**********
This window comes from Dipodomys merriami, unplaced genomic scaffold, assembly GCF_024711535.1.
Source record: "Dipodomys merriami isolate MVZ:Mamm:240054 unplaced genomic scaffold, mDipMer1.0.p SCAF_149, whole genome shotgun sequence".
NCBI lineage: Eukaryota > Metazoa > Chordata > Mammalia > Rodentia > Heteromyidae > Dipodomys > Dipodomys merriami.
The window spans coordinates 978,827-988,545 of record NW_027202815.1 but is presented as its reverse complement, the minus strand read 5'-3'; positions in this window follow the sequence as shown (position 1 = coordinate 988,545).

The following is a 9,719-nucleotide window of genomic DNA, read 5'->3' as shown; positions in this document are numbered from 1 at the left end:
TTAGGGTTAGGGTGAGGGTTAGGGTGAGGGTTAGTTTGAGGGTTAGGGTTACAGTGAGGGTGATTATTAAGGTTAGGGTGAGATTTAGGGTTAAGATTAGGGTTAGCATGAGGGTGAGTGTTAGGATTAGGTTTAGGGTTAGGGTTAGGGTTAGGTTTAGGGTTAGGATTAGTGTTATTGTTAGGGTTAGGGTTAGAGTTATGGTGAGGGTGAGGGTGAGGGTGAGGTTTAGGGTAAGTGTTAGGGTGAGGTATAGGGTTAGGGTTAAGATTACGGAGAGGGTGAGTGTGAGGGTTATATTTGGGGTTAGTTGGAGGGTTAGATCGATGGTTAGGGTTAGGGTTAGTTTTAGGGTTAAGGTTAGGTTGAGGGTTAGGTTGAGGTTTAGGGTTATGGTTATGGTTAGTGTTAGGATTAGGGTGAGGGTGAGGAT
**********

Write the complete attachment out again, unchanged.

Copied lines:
This window comes from Dipodomys merriami, unplaced genomic scaffold, assembly GCF_024711535.1.
Source record: "Dipodomys merriami isolate MVZ:Mamm:240054 unplaced genomic scaffold, mDipMer1.0.p SCAF_149, whole genome shotgun sequence".
NCBI lineage: Eukaryota > Metazoa > Chordata > Mammalia > Rodentia > Heteromyidae > Dipodomys > Dipodomys merriami.
The window spans coordinates 978,827-988,545 of record NW_027202815.1 but is presented as its reverse complement, the minus strand read 5'-3'; positions in this window follow the sequence as shown (position 1 = coordinate 988,545).

The following is a 9,719-nucleotide window of genomic DNA, read 5'->3' as shown; positions in this document are numbered from 1 at the left end:
TTAGGGTTAGGGTGAGGGTTAGGGTGAGGGTTAGTTTGAGGGTTAGGGTTACAGTGAGGGTGATTATTAAGGTTAGGGTGAGATTTAGGGTTAAGATTAGGGTTAGCATGAGGGTGAGTGTTAGGATTAGGTTTAGGGTTAGGGTTAGGGTTAGGTTTAGGGTTAGGATTAGTGTTATTGTTAGGGTTAGGGTTAGAGTTATGGTGAGGGTGAGGGTGAGGGTGAGGTTTAGGGTAAGTGTTAGGGTGAGGTATAGGGTTAGGGTTAAGATTACGGAGAGGGTGAGTGTGAGGGTTATATTTGGGGTTAGTTGGAGGGTTAGATCGATGGTTAGGGTTAGGGTTAGTTTTAGGGTTAAGGTTAGGTTGAGGGTTAGGTTGAGGTTTAGGGTTATGGTTATGGTTAGTGTTAGGATTAGGGTGAGGGTGAGGAT